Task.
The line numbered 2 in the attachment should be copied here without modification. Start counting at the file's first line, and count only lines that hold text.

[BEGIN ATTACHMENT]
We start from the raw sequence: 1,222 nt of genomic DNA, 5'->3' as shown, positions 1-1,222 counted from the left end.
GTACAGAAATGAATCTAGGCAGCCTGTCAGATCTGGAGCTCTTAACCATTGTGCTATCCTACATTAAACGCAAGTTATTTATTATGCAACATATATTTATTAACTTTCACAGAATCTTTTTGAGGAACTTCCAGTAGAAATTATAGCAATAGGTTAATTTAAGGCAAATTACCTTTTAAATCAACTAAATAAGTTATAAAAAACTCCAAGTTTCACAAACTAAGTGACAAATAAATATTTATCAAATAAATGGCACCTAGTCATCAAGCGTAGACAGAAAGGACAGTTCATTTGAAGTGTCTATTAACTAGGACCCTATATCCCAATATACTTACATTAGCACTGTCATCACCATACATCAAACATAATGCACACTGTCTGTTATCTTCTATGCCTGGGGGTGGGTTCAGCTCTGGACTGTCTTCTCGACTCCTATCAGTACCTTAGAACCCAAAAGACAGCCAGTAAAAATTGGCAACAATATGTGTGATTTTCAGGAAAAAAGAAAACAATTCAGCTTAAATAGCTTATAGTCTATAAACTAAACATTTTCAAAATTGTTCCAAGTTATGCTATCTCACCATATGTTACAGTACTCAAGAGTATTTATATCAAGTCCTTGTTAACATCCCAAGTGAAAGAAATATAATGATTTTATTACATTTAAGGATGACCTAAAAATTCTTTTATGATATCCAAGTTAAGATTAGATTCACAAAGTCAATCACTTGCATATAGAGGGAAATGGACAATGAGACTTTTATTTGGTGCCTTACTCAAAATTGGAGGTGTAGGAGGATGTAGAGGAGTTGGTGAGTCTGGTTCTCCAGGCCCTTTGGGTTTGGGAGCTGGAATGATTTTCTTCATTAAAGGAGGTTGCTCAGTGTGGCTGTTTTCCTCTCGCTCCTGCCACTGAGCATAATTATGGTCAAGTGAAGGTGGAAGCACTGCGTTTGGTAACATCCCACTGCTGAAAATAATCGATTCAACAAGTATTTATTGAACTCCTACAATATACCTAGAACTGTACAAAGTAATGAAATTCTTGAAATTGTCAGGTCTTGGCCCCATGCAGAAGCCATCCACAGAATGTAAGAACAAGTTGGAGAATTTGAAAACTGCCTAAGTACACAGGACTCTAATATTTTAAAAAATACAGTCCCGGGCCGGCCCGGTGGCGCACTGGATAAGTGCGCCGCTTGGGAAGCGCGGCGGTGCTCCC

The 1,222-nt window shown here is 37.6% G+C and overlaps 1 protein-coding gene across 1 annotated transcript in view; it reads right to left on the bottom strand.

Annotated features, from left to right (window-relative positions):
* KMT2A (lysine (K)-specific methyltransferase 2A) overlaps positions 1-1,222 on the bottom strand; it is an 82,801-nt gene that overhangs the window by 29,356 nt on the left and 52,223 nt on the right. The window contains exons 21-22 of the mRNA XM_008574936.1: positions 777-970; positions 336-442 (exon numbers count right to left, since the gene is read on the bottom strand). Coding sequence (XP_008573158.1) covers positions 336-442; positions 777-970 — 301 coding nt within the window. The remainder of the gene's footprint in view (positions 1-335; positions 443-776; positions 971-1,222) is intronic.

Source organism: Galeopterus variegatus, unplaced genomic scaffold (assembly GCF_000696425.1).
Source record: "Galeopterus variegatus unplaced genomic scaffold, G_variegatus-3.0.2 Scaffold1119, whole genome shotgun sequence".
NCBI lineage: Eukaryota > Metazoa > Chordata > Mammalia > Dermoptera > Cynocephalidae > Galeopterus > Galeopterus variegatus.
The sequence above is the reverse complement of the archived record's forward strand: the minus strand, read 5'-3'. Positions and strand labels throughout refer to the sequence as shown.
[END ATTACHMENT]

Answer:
GTACAGAAATGAATCTAGGCAGCCTGTCAGATCTGGAGCTCTTAACCATTGTGCTATCCTACATTAAACGCAAGTTATTTATTATGCAACATATATTTATTAACTTTCACAGAATCTTTTTGAGGAACTTCCAGTAGAAATTATAGCAATAGGTTAATTTAAGGCAAATTACCTTTTAAATCAACTAAATAAGTTATAAAAAACTCCAAGTTTCACAAACTAAGTGACAAATAAATATTTATCAAATAAATGGCACCTAGTCATCAAGCGTAGACAGAAAGGACAGTTCATTTGAAGTGTCTATTAACTAGGACCCTATATCCCAATATACTTACATTAGCACTGTCATCACCATACATCAAACATAATGCACACTGTCTGTTATCTTCTATGCCTGGGGGTGGGTTCAGCTCTGGACTGTCTTCTCGACTCCTATCAGTACCTTAGAACCCAAAAGACAGCCAGTAAAAATTGGCAACAATATGTGTGATTTTCAGGAAAAAAGAAAACAATTCAGCTTAAATAGCTTATAGTCTATAAACTAAACATTTTCAAAATTGTTCCAAGTTATGCTATCTCACCATATGTTACAGTACTCAAGAGTATTTATATCAAGTCCTTGTTAACATCCCAAGTGAAAGAAATATAATGATTTTATTACATTTAAGGATGACCTAAAAATTCTTTTATGATATCCAAGTTAAGATTAGATTCACAAAGTCAATCACTTGCATATAGAGGGAAATGGACAATGAGACTTTTATTTGGTGCCTTACTCAAAATTGGAGGTGTAGGAGGATGTAGAGGAGTTGGTGAGTCTGGTTCTCCAGGCCCTTTGGGTTTGGGAGCTGGAATGATTTTCTTCATTAAAGGAGGTTGCTCAGTGTGGCTGTTTTCCTCTCGCTCCTGCCACTGAGCATAATTATGGTCAAGTGAAGGTGGAAGCACTGCGTTTGGTAACATCCCACTGCTGAAAATAATCGATTCAACAAGTATTTATTGAACTCCTACAATATACCTAGAACTGTACAAAGTAATGAAATTCTTGAAATTGTCAGGTCTTGGCCCCATGCAGAAGCCATCCACAGAATGTAAGAACAAGTTGGAGAATTTGAAAACTGCCTAAGTACACAGGACTCTAATATTTTAAAAAATACAGTCCCGGGCCGGCCCGGTGGCGCACTGGATAAGTGCGCCGCTTGGGAAGCGCGGCGGTGCTCCC